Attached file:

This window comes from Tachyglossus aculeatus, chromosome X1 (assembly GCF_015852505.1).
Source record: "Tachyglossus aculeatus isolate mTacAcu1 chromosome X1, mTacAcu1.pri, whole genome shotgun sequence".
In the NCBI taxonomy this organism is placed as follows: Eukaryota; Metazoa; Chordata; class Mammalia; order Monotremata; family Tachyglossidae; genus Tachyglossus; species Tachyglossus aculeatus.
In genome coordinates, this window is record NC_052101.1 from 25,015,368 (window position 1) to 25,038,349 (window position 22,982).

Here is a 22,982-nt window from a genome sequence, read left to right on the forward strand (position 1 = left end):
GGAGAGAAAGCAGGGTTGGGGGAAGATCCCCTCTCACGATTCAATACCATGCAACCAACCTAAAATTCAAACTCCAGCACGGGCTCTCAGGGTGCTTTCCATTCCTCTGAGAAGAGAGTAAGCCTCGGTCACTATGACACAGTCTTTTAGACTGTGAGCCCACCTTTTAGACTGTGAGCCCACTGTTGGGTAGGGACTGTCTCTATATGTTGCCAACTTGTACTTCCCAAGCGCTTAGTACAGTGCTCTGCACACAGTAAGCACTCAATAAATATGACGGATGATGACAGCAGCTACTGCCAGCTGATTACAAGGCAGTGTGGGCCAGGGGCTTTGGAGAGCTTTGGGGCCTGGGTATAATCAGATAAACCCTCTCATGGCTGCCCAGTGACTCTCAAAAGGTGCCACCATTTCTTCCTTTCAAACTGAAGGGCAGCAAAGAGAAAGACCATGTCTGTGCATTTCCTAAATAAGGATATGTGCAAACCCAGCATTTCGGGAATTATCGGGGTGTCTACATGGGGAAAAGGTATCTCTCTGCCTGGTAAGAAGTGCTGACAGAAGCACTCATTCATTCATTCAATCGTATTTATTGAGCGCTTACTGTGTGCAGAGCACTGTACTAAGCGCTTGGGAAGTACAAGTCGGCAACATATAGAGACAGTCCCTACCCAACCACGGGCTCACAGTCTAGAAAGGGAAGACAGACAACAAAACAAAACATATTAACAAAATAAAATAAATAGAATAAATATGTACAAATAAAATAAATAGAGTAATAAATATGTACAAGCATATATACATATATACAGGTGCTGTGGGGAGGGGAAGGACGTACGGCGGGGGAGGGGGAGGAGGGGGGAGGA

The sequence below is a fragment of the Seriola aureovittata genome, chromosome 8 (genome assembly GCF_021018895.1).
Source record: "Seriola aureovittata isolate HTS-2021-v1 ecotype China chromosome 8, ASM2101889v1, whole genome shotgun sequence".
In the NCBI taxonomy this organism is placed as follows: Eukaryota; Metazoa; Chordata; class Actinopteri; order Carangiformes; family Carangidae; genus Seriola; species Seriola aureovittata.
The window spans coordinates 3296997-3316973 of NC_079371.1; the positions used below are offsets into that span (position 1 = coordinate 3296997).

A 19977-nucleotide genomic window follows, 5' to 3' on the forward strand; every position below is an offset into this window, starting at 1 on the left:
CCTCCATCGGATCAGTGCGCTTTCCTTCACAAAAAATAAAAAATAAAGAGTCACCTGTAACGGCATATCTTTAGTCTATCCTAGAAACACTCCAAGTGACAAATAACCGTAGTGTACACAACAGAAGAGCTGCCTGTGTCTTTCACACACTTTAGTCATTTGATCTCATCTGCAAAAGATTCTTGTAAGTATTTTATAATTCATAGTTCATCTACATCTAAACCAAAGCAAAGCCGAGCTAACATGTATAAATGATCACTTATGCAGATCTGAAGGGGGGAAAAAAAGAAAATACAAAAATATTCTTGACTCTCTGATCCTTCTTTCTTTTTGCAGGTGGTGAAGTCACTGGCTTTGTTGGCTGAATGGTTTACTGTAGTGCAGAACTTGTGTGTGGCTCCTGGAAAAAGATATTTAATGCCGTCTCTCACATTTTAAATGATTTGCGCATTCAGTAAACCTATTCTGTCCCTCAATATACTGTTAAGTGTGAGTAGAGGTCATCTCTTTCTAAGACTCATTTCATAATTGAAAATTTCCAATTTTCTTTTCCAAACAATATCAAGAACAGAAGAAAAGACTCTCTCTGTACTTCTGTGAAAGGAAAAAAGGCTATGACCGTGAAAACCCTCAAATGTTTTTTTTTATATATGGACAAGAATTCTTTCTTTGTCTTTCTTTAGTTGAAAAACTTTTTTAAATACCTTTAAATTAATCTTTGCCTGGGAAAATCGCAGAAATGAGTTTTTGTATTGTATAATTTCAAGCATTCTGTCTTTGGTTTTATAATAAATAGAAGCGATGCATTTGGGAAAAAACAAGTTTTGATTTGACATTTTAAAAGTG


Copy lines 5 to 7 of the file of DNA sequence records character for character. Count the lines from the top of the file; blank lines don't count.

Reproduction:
Here is a 22,982-nt window from a genome sequence, read left to right on the forward strand (position 1 = left end):
GGAGAGAAAGCAGGGTTGGGGGAAGATCCCCTCTCACGATTCAATACCATGCAACCAACCTAAAATTCAAACTCCAGCACGGGCTCTCAGGGTGCTTTCCATTCCTCTGAGAAGAGAGTAAGCCTCGGTCACTATGACACAGTCTTTTAGACTGTGAGCCCACCTTTTAGACTGTGAGCCCACTGTTGGGTAGGGACTGTCTCTATATGTTGCCAACTTGTACTTCCCAAGCGCTTAGTACAGTGCTCTGCACACAGTAAGCACTCAATAAATATGACGGATGATGACAGCAGCTACTGCCAGCTGATTACAAGGCAGTGTGGGCCAGGGGCTTTGGAGAGCTTTGGGGCCTGGGTATAATCAGATAAACCCTCTCATGGCTGCCCAGTGACTCTCAAAAGGTGCCACCATTTCTTCCTTTCAAACTGAAGGGCAGCAAAGAGAAAGACCATGTCTGTGCATTTCCTAAATAAGGATATGTGCAAACCCAGCATTTCGGGAATTATCGGGGTGTCTACATGGGGAAAAGGTATCTCTCTGCCTGGTAAGAAGTGCTGACAGAAGCACTCATTCATTCATTCAATCGTATTTATTGAGCGCTTACTGTGTGCAGAGCACTGTACTAAGCGCTTGGGAAGTACAAGTCGGCAACATATAGAGACAGTCCCTACCCAACCACGGGCTCACAGTCTAGAAAGGGAAGACAGACAACAAAACAAAACATATTAACAAAATAAAATAAATAGAATAAATATGTACAAATAAAATAAATAGAGTAATAAATATGTACAAGCATATATACATATATACAGGTGCTGTGGGGAGGGGAAGGACGTACGGCGGGGGAGGGGGAGGAGGGGGGAGGA

The sequence below is a fragment of the Seriola aureovittata genome, chromosome 8 (genome assembly GCF_021018895.1).